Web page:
Frame Search and Re-search: How Quantitative Sociological Articles Change During Peer Review
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Peer review is a central institution in academic publishing, yet its processes and effects on research remain opaque. Empirical studies have (1) been rare because data on the peer review process are generally unavailable, and (2) conceptualized peer review as gate-keepers who either accept or reject a manuscript, overlooking peer review’s role in constructing articles. This study uses a unique data resource to study how sociological manuscripts change during peer review. Authors of published sociological research often present earlier versions of that research at annual meetings of the American Sociological Association (ASA). Many of these annual meetings papers are publicly available online and tend to be uploaded before undergoing formal peer review. A data sample is constructed by linking these papers to the respective versions published between 2006 and 2012 in two peer-reviewed journals, American Sociological Review and Social Forces. Quantitative and qualitative analyses examine changes across article versions, paying special attention to how elements of data analysis and theory in the ASA versions change. Results show that manuscripts tend to change more substantially in their theoretical framing than in the data analyses. The finding suggests that a chief effect of peer review in quantitative sociology is to prompt authors to adjust their theoretical framing, a mode or review I call “data-driven.” The data-driven mode of review problematizes the vision of sociological research as addressing theoretically motivated questions.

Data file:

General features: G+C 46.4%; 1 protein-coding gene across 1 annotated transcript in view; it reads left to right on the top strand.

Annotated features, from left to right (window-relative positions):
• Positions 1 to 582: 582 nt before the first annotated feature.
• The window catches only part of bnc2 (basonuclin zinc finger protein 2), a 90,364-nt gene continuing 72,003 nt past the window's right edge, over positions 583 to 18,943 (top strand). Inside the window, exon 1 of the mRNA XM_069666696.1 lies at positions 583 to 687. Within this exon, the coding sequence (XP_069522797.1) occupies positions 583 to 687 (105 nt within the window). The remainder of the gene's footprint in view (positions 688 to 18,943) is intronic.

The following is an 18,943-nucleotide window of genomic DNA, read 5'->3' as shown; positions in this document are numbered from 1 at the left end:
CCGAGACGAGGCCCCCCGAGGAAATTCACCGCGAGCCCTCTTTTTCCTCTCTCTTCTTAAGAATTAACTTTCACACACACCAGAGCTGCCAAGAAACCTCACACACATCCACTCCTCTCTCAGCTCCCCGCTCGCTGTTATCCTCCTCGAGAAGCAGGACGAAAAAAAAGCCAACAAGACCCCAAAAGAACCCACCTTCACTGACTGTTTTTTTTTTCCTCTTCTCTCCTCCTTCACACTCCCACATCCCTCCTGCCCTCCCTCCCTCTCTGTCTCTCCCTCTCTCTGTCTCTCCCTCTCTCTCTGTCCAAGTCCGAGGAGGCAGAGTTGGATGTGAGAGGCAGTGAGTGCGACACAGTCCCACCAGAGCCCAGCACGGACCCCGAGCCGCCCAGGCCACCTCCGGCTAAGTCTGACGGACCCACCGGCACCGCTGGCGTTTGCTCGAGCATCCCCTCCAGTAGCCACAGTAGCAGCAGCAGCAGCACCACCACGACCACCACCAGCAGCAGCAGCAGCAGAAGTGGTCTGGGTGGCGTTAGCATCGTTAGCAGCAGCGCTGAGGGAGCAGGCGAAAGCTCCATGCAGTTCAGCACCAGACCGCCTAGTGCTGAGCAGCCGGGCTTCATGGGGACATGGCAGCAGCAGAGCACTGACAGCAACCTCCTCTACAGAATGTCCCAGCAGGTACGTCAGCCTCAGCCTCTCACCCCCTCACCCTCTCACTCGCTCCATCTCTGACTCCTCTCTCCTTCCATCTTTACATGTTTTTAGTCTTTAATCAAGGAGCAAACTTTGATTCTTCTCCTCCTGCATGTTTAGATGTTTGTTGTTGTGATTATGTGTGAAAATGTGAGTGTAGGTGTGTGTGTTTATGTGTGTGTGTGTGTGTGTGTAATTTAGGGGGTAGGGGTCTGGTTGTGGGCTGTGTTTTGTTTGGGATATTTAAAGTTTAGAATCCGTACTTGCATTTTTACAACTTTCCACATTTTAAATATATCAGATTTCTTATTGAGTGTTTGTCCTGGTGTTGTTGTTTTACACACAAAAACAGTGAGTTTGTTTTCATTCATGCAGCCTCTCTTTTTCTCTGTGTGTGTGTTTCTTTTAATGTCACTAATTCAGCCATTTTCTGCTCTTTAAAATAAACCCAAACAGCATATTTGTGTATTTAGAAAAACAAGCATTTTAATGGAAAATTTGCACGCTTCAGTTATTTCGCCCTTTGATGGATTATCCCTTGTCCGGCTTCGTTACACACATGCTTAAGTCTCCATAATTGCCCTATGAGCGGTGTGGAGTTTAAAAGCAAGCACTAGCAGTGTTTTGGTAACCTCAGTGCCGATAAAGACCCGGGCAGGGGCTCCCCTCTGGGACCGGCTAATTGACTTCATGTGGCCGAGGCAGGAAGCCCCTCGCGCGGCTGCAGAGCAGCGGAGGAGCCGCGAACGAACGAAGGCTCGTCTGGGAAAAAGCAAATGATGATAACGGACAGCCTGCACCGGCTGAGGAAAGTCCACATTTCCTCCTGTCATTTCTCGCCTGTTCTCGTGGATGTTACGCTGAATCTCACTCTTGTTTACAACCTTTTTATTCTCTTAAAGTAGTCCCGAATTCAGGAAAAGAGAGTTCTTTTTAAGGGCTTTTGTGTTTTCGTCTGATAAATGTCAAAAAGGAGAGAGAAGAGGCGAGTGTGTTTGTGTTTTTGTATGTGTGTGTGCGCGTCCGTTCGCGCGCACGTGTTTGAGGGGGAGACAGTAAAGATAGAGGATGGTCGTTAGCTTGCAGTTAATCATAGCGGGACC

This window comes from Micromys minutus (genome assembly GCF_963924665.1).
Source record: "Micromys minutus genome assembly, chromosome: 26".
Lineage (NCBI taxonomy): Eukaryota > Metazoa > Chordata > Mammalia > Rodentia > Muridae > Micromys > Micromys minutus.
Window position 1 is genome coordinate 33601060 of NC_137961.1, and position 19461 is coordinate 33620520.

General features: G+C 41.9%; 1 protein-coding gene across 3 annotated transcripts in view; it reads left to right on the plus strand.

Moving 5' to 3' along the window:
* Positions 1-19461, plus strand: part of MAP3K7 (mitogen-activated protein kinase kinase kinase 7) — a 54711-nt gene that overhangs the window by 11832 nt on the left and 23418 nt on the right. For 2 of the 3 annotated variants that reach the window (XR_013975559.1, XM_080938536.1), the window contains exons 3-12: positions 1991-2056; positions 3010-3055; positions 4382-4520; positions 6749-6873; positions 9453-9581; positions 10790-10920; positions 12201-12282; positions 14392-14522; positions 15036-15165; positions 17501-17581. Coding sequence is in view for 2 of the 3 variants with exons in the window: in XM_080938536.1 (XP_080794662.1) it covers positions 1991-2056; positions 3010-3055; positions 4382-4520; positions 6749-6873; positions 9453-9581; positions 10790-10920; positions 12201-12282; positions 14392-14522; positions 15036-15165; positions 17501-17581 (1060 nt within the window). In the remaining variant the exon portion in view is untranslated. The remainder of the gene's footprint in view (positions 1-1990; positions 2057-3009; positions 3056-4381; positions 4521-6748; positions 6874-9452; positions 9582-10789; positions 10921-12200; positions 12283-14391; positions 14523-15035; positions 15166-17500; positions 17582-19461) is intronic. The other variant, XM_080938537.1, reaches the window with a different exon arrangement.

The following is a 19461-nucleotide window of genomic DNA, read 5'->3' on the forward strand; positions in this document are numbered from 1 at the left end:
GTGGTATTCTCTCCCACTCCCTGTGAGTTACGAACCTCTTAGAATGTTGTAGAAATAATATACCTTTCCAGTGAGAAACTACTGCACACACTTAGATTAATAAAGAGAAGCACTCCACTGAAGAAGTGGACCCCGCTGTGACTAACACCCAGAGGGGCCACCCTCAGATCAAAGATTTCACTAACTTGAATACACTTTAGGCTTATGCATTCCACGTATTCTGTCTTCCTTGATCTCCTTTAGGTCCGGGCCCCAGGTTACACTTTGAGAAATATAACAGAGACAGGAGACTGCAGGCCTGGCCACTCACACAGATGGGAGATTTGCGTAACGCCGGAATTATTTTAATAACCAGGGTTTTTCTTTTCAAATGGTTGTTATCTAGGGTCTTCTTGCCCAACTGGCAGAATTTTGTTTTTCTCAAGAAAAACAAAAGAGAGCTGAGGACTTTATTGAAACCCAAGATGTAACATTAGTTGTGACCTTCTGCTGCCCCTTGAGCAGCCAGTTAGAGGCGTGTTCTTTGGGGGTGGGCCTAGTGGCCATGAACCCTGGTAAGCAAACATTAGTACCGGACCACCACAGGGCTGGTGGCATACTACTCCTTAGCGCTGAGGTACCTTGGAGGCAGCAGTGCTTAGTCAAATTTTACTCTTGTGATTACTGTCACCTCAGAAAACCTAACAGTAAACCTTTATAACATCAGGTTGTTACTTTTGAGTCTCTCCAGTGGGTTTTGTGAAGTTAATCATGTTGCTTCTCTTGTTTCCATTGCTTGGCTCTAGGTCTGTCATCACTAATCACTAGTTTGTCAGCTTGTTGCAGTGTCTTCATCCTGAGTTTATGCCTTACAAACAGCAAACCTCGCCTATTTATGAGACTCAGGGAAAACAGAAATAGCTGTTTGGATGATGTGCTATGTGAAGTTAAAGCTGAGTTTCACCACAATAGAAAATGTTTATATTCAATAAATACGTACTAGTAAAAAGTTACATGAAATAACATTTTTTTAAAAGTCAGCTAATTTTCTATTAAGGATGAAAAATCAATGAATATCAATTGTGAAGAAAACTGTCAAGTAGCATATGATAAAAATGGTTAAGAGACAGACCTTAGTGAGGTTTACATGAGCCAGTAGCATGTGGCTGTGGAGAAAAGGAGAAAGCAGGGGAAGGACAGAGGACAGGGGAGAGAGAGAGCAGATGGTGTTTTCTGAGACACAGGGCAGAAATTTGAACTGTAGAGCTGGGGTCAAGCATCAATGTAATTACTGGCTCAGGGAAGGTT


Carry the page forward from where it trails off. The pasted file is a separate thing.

KeywordsPeer review Evaluation Rhetoric Publication Journals Editors Revision Sociology of sociology
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